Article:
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Medicine and Health

Earlier treatment of thyroid cancer

Testing means earlier treatment of cancer

Thyroid cancer can be diagnosed by testing patients' blood for thyroglobulin (Tg), a protein produced in the thyroid gland.
Following a measurement survey, the variance in results from laboratory to laboratory across Europe was found to be unacceptably high. To rectify this situation, a reference material for calibrating Tg measurements was produced. In producing this material, over fifteen European laboratories had to work closely together to verify their procedures and eliminate errors.


Thyroid cancer and leukaemia are the two forms of cancer most likely to develop in many people after nuclear fall-outs. Thyroid cancer is often detected by measuring the levels of thyroglobulin (Tg), a protein produced by the thyroid gland, in the blood. This gland is located near the larynx in the throat and it secretes hormones to regulate growth and development. Thyroglobulin is crucial to the synthesis of these hormones.

Accurate and reliable measurement of Tg in blood serum allows patients with the disease to be closely monitored and their illness may be better controlled with radio-treatment. Although this measurement is not performed frequently, it is the most important measurement for following the development of the disease.

Measurements of Tg can also be used more prognostically to forecast the development of the cancer, especially following exposure to radiation. The levels of thyroglobulin in blood can be used to screen large populations who have been irradiated.

It is clearly very important for these measurements to be correct to ensure that the right diagnosis is made and so patients receive the correct treatment. Also, as people move around the European Community much more freely now, it is much more important for medical laboratories to be able to compare measurements that may not have been made in the same country, let alone the same institution.

Survey identifies huge variations in measurements

The most common method of measuring Tg levels is by using a specially manufactured kit, but several methods exist. A laboratory survey of thirty organisations assessed the variation between results obtained using different methods in different laboratories across Europe. A set of blood serum samples, with set levels of Tg, was distributed to each laboratory, who used their usual technique to perform the measurements. The results were compared and discussed amongst the survey participants. The discrepancy between methods and the variation in results was found to be unacceptably high. In some cases, the laboratories found low levels of Tg impossible to even detect, while others obtained results showing more than double the true value. When the samples had slightly higher levels, the same types of problems arose; unbelievably, the results varied from 25% to nearly 600% of the true value.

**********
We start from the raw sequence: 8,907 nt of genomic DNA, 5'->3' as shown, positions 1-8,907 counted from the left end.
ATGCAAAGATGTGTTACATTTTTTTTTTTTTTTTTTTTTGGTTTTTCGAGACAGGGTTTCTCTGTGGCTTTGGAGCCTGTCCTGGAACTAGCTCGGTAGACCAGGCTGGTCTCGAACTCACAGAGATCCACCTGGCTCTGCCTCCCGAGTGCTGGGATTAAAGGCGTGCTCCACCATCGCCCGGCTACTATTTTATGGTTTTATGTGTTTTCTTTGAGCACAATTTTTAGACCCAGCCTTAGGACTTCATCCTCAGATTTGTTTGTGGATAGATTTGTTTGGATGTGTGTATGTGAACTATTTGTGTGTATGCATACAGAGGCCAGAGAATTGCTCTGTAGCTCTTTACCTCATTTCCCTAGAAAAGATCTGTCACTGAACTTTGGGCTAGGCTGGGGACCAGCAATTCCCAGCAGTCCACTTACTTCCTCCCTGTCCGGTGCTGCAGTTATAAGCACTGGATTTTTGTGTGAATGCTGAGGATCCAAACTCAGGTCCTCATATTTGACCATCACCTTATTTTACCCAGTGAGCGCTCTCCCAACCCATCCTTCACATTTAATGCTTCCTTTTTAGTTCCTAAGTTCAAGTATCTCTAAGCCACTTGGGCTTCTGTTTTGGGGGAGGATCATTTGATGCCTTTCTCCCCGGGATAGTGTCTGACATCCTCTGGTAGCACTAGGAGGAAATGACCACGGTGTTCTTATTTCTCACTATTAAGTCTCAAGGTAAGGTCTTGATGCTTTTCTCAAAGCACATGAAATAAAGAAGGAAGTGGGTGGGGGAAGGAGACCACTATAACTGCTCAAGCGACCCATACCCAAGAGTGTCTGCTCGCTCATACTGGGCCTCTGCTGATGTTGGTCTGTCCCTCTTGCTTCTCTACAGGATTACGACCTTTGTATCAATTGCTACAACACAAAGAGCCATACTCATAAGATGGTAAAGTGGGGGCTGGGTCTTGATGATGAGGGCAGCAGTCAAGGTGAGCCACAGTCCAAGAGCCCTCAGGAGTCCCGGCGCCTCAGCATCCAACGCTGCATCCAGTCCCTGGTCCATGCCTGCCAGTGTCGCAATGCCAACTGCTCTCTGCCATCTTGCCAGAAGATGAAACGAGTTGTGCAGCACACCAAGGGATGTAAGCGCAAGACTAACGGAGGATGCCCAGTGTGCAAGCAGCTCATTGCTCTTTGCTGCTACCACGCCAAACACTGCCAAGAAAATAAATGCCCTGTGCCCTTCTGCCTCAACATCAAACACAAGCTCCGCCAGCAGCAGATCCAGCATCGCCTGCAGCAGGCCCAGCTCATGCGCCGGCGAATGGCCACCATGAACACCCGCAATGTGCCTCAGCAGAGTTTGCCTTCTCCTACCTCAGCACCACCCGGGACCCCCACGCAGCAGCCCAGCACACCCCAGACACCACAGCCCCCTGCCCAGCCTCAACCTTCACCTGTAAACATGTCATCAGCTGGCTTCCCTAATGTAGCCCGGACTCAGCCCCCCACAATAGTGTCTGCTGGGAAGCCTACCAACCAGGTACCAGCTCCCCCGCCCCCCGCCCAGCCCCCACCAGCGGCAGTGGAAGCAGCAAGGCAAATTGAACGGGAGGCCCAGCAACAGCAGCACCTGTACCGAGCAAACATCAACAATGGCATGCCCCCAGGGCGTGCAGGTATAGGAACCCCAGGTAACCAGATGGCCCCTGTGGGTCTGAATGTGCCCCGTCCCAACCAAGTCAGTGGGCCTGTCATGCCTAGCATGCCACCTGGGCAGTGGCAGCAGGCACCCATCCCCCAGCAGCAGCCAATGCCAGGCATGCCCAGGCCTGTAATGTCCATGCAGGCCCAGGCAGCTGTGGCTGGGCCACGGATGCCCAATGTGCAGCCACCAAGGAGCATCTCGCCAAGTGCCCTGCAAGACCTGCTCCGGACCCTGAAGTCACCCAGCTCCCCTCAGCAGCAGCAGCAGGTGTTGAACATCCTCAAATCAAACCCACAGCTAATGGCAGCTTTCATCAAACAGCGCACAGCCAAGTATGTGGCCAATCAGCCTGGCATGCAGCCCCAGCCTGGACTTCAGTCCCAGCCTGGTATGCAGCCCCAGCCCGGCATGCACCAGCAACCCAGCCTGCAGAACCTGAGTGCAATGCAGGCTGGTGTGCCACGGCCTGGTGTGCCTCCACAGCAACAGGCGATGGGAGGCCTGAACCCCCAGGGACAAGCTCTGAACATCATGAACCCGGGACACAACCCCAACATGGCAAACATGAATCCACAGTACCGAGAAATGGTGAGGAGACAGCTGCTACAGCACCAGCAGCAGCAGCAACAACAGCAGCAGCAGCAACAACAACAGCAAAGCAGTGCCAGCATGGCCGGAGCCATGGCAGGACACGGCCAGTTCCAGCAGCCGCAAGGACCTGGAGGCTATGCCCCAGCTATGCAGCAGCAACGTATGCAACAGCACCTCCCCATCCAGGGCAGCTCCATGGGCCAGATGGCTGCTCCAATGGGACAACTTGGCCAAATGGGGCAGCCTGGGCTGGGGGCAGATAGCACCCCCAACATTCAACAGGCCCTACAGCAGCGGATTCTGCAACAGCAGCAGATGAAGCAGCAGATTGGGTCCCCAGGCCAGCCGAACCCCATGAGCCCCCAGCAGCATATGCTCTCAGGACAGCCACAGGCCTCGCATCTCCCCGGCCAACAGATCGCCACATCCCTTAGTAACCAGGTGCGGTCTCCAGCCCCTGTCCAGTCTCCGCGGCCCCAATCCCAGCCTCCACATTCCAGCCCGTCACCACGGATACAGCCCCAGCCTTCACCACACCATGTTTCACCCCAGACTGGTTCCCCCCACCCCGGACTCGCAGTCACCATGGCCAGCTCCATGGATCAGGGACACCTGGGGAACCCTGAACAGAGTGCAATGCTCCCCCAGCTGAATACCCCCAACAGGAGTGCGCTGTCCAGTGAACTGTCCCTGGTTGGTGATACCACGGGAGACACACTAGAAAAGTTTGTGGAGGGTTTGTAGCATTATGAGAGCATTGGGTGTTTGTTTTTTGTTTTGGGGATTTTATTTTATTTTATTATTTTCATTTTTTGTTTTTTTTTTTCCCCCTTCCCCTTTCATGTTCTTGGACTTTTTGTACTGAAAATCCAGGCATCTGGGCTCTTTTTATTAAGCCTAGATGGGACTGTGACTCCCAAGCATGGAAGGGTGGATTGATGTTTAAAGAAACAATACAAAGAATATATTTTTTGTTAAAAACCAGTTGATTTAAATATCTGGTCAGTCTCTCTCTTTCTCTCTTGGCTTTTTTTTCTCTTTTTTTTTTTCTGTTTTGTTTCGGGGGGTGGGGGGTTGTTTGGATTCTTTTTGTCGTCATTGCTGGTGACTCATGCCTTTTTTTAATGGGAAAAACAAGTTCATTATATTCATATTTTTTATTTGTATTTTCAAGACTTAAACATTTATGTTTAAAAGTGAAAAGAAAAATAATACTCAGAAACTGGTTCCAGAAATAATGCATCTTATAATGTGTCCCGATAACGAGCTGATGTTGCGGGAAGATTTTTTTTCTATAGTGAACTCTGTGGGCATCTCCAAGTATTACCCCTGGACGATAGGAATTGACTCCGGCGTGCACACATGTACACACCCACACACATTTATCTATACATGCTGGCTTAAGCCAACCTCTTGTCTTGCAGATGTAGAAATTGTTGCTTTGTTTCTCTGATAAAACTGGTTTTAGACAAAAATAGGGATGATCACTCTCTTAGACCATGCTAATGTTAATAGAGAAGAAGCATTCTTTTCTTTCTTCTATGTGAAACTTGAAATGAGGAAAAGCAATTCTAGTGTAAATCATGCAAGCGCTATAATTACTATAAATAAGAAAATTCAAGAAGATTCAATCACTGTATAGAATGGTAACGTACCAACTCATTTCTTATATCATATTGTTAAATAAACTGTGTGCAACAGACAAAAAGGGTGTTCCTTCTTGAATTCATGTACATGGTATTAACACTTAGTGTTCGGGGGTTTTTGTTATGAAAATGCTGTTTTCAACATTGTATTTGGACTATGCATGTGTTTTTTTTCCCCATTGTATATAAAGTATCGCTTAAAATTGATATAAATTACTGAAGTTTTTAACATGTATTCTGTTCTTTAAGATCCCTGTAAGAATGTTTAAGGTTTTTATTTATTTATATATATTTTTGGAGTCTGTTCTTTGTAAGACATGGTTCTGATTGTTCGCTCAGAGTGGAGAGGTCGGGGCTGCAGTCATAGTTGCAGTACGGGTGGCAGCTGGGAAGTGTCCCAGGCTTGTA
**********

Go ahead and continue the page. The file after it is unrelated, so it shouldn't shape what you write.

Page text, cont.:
With this sort of inaccuracy, it was clear that in order to use Tg measurements for effective diagnosis and monitoring, something drastic would have to be done.

Using skills across Europe to solve the problem

In 1987, with the support of the European Commission's Standards, Measurements and Testing programme, a project was initiated by the University Hospital in Copenhagen. It would go on to produce a reference material to be used in the measurement of Tg levels in blood serum. Its main use is to calibrate measurement methods and to provide testing laboratories with a common reference point. This improves the quality of the results obtained.

Laboratories from nine European countries worked on the project, with input from medical chemists from Sweden and the United States. They first carried out a number of feasibility studies to check that the material they wanted to produce would be suitable as a reference material. The group considered methods of purifying the Tg serum. Pilot batches were prepared to test its homogeneity to ensure that the Tg in the final samples would not decompose.

Detailed procedure to develop the reference material

The final material was extracted from nine healthy French people's thyroid glands. Any abnormal glands were discarded. The tissues were pooled together and ground into a powder. As with any biomedical reference material, any tissues containing infectious diseases are also discarded after screening. The thyroglobulin samples were then purified and packaged in ampoules before being freeze dried. This prevents the samples' composition from changing. The purity was checked using several methods including electrophoresis. Here, the proteins are loaded onto a gel and an electric field is applied to separate them.

After in-depth homogeneity and stability tests were complete, the project team began to measure the precise levels of Tg in the material. This value would be relied upon by laboratories everywhere, so it was very important to get it right. The project partners worked closely to complete their own measurements accurately. Each of them would perform the measurement and then they compared results in technical meetings to see where minor improvements could be made to reduce the now small variance in results.

Once this was achieved in 1993, the material became available to testing laboratories and manufacturers of Tg measurement kits around the world. Biomedical chemists can now compare their results with other institutions. The material allows their measurements to be traced to a reliable source.

Without the development of this reference material, accurate diagnosis and follow-up treatment would be difficult. Undoubtedly, many errors would be made and patients may not get the required treatment until it is too late.



Project Title:  Thyroglobulin

Programmes: Standards, Measurements and Testing
Contract Reference:  

Cordis DatabaseFor more information on this project,
go to the Cordis Database Record